What made you seek help?
At the time I was being treated by a primary care doctor for depression, but once I began experiencing the extreme moods, it became difficult to function and I was having a hard time focusing and functioning at work. I went to work, but it was very difficult to focus on my projects which caused more anxiety because I was afraid people would find out. I had never seen a psychiatrist up until that point. What pushed me to do that was when I had the worst panic attack of my life and I was at work. I couldn’t hide it anymore and I knew I needed help.
Can you tell us a little more about hypomania and how it presented?
Initially it was racing thoughts, inability to focus, tons of ideas and then the agitation mixed in, which was in the form of a short temper and also physical agitation, like I was revved up. I also did some things that were a bit out of character or impulsive during those times, but they weren’t odd behaviors to the outside world. For example, I joined a kickball team, I spent more money than normal, but not extreme, I dyed my hair bolder colors and I was louder. These things in conjunction with the cognitive trouble and agitation all led to my diagnosis.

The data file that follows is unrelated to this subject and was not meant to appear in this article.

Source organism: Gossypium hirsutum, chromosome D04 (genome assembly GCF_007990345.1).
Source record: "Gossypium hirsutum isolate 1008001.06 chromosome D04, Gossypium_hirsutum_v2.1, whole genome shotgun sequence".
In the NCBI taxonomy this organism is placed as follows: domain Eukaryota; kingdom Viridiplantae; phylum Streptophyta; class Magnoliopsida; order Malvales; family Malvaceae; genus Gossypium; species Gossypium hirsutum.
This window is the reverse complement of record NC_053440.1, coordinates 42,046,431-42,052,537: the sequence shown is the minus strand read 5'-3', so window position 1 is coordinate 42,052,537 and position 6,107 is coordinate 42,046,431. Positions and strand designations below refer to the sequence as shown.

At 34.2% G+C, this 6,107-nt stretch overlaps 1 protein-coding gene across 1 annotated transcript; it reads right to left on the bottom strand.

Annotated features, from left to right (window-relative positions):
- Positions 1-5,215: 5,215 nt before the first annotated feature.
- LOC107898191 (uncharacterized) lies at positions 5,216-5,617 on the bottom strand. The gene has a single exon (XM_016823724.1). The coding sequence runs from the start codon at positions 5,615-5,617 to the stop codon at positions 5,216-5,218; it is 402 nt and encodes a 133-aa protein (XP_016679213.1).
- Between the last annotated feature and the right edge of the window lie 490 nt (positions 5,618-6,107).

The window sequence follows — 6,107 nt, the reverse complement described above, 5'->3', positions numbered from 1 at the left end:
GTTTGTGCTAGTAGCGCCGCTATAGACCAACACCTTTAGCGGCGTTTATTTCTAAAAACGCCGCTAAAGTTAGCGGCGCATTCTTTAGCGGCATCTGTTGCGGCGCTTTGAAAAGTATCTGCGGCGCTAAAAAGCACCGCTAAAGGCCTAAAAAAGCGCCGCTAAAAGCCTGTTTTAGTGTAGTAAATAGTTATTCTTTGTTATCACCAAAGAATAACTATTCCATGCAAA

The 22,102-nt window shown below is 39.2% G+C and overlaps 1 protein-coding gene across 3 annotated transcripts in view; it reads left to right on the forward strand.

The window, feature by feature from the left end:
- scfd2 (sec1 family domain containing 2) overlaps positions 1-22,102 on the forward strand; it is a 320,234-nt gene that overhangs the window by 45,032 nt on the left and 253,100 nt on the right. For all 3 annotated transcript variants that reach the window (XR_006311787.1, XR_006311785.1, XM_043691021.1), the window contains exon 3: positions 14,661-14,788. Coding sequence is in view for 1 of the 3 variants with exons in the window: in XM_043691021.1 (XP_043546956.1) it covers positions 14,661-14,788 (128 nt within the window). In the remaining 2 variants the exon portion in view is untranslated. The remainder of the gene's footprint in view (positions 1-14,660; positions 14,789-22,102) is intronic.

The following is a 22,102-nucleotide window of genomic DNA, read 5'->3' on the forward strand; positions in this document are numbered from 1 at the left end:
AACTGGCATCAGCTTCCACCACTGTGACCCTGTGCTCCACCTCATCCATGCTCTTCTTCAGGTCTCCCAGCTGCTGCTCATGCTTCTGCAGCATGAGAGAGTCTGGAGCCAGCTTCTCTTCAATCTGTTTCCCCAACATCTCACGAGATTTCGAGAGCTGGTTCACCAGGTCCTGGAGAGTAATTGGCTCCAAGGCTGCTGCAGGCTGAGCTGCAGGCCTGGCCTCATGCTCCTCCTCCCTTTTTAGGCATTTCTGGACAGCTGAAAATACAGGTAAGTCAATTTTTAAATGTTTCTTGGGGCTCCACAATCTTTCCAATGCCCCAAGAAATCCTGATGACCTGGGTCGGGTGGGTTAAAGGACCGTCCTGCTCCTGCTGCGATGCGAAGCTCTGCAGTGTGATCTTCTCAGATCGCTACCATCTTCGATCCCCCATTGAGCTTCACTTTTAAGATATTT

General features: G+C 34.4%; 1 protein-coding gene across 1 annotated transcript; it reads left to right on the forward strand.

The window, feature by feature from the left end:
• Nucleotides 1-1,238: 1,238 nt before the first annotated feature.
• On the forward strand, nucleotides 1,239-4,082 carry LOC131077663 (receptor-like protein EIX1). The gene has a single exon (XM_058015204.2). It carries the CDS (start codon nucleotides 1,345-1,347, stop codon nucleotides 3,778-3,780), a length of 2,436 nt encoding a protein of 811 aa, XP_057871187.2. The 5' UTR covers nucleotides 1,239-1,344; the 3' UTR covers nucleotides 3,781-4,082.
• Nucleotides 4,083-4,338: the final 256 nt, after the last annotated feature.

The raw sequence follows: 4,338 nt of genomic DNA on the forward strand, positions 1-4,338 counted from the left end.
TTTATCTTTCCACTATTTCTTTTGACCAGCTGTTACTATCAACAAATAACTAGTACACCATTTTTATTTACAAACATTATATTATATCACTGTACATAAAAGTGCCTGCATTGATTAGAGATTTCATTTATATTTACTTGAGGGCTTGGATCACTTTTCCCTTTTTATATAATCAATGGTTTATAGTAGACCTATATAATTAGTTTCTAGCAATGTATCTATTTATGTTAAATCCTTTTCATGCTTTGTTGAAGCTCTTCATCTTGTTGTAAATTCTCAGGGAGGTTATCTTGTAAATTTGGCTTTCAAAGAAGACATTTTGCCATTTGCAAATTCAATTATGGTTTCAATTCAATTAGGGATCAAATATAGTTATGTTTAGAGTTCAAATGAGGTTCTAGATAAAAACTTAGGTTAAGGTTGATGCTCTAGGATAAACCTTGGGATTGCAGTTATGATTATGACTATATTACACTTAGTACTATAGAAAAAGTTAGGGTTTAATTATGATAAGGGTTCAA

Why was it important to see a psychiatrist? What would you tell other people?
In my experience, the primary care doctors I saw understood depression, but didn’t ask the right questions to know if it was truly depression or something else. A psychiatrist specializes in diagnosing and treating mental health conditions. They are aware of the nuances and know which types of medications to try. Bipolar type II is also a bit tricky. People often only go to the doctor when they are experiencing depression and not hypomania because depending how it presents, it might just seem like you have extra energy or feel really happy and excited. For me, the intense agitation, which is also part of hypomania, made me realize that something else was going on. I always tell people, you see a specialist to treat a complex heart problem, so why wouldn’t you go to one for your brain? It’s just as important. It is crucial to find a doctor who you are comfortable with and who listens to your concerns.
How did you react to your diagnosis?
I was actually relieved because I felt like now that I knew what I was dealing with, I could get the right treatment. I beat myself up for many years because I thought I was doing something wrong, but I just wasn’t being treated for the right thing.
Tell us a bit about your life since the diagnosis.